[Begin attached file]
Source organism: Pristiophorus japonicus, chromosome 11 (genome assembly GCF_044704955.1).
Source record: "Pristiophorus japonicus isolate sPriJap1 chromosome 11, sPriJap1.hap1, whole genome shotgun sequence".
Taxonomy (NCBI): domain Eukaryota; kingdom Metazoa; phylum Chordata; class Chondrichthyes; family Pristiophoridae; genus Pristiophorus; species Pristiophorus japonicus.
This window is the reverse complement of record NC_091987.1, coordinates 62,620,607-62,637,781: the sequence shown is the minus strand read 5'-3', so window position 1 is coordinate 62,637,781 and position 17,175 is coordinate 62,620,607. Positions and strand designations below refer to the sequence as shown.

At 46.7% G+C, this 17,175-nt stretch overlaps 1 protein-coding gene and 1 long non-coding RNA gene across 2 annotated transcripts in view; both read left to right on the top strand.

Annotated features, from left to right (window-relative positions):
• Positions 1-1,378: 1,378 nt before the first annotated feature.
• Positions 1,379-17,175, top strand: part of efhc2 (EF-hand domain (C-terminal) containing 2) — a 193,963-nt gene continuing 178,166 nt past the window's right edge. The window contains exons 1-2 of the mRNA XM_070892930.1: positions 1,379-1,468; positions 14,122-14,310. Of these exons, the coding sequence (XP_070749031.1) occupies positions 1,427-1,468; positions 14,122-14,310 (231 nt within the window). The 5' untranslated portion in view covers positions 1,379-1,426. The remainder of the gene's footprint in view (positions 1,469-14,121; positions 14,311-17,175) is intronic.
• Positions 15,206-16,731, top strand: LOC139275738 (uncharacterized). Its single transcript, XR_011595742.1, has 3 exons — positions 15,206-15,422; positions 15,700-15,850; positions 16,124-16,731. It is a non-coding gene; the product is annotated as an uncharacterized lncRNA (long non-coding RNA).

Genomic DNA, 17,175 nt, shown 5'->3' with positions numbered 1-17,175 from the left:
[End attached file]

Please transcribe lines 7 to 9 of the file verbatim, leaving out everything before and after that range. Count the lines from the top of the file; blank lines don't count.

• Positions 1-1,378: 1,378 nt before the first annotated feature.
• Positions 1,379-17,175, top strand: part of efhc2 (EF-hand domain (C-terminal) containing 2) — a 193,963-nt gene continuing 178,166 nt past the window's right edge. The window contains exons 1-2 of the mRNA XM_070892930.1: positions 1,379-1,468; positions 14,122-14,310. Of these exons, the coding sequence (XP_070749031.1) occupies positions 1,427-1,468; positions 14,122-14,310 (231 nt within the window). The 5' untranslated portion in view covers positions 1,379-1,426. The remainder of the gene's footprint in view (positions 1,469-14,121; positions 14,311-17,175) is intronic.
• Positions 15,206-16,731, top strand: LOC139275738 (uncharacterized). Its single transcript, XR_011595742.1, has 3 exons — positions 15,206-15,422; positions 15,700-15,850; positions 16,124-16,731. It is a non-coding gene; the product is annotated as an uncharacterized lncRNA (long non-coding RNA).